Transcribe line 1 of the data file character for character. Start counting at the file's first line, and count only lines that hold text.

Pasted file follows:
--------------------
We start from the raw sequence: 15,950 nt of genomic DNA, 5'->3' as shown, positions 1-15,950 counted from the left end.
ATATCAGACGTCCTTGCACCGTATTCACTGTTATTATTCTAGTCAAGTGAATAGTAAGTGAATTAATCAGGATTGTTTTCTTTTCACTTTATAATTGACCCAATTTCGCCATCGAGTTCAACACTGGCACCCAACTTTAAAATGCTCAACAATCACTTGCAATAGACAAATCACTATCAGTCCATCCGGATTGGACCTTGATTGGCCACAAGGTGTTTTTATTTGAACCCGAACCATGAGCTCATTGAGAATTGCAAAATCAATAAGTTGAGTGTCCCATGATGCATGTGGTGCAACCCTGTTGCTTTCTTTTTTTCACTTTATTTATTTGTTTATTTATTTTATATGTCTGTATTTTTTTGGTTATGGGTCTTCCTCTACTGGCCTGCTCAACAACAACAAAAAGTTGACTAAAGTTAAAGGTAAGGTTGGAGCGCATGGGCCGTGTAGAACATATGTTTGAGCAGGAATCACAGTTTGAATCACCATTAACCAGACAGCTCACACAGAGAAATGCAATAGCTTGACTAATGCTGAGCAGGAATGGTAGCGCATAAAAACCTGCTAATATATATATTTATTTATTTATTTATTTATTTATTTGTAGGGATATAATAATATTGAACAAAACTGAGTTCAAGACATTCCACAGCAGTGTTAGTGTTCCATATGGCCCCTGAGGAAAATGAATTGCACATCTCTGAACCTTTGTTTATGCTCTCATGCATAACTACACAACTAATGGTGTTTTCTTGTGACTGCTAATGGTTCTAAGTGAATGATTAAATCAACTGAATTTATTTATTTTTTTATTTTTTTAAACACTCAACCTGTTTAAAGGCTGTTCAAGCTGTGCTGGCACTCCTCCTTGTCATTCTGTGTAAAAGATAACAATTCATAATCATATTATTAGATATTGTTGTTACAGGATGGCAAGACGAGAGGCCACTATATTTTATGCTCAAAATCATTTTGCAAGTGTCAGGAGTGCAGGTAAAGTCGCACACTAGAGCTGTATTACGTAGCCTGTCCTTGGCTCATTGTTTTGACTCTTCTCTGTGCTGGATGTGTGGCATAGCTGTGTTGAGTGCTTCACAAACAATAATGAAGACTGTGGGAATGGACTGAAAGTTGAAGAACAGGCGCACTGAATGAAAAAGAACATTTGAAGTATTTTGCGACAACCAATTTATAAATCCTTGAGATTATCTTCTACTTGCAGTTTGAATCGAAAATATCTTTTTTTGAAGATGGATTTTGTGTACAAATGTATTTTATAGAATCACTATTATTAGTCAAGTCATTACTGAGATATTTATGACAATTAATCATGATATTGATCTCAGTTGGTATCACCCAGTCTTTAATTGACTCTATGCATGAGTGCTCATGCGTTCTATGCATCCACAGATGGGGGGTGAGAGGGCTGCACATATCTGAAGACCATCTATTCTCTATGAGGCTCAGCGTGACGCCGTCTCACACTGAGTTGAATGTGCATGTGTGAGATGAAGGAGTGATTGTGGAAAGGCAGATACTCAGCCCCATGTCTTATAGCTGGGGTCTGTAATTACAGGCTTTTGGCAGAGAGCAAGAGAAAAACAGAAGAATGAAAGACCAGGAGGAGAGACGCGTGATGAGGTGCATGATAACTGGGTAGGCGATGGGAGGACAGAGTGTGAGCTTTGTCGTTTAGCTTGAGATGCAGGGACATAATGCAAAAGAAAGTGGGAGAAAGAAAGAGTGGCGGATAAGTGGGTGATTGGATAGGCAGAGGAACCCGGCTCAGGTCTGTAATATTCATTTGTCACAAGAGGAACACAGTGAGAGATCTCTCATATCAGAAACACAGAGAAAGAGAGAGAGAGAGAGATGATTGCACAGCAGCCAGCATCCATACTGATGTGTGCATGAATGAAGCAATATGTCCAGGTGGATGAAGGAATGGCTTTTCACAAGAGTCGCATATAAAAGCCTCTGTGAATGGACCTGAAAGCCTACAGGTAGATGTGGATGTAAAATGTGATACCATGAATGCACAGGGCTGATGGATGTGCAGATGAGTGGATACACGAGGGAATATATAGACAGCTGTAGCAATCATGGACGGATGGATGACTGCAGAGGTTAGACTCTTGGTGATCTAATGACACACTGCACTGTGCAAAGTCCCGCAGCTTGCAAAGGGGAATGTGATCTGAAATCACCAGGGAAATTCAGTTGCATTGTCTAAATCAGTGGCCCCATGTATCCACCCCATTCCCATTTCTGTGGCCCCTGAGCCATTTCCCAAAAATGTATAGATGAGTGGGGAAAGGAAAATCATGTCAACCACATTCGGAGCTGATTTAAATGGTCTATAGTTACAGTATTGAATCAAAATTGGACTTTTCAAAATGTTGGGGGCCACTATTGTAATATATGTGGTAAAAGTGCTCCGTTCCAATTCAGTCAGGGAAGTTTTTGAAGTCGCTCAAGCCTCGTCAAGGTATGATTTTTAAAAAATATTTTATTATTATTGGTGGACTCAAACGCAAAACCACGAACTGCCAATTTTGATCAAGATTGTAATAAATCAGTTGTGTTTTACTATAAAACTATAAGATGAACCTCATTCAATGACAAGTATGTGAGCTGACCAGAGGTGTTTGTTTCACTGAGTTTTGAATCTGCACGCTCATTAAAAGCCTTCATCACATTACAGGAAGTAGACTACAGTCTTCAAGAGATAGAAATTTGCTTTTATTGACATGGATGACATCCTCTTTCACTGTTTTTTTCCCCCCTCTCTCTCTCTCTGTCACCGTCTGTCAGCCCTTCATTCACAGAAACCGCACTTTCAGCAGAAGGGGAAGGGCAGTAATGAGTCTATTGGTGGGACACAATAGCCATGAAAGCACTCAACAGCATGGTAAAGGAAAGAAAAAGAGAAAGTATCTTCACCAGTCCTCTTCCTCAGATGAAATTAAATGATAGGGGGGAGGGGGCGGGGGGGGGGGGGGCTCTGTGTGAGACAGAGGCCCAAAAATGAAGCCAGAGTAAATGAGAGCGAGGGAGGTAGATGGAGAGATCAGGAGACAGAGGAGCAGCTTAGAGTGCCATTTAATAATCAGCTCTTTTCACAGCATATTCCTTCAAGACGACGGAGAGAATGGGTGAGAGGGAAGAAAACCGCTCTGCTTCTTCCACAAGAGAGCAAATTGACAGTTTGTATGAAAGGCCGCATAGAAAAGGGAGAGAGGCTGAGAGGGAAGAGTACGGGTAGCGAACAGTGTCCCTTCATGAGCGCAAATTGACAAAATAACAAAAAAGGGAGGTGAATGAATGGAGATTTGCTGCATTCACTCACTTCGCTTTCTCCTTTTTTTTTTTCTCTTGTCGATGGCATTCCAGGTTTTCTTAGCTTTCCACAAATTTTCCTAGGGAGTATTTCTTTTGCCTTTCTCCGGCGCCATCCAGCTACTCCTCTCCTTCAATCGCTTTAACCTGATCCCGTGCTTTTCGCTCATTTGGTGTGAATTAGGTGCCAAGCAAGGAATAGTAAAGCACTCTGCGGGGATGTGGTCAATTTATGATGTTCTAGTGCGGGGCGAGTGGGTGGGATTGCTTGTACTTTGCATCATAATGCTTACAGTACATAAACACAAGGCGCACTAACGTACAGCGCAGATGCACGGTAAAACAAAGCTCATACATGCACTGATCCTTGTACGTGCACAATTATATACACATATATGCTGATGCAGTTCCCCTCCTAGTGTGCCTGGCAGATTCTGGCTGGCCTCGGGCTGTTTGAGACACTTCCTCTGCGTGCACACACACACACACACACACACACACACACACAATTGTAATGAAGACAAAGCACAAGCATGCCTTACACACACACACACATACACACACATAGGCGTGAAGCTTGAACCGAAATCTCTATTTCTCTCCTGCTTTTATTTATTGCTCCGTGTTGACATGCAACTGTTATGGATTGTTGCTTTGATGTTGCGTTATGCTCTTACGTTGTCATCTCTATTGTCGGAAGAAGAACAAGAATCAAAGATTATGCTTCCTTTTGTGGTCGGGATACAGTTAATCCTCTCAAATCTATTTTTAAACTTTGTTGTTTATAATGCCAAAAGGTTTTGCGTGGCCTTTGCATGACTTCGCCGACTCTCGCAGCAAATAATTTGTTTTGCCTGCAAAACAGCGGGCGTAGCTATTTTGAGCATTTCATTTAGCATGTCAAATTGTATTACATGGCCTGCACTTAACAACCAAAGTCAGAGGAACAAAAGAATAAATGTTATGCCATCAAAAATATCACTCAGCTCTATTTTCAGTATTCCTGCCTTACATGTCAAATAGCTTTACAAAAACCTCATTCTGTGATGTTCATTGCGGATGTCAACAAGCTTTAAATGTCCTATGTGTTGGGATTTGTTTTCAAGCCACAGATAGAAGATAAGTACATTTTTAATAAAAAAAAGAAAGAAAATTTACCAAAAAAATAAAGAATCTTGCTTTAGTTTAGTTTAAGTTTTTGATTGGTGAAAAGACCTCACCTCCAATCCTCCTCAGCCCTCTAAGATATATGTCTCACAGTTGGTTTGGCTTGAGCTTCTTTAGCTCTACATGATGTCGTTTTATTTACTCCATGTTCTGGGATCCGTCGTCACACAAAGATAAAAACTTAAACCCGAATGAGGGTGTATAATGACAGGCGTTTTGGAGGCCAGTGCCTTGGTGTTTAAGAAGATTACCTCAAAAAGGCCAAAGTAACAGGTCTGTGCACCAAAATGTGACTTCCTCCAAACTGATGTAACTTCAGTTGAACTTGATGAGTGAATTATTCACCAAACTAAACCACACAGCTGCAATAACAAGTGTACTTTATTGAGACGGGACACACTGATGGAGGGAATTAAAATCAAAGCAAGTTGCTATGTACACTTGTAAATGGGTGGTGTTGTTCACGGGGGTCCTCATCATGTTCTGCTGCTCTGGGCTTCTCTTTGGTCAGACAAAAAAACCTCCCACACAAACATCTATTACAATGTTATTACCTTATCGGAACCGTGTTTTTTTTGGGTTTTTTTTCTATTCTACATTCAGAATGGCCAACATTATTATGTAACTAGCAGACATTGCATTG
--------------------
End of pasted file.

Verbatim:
We start from the raw sequence: 15,950 nt of genomic DNA, 5'->3' as shown, positions 1-15,950 counted from the left end.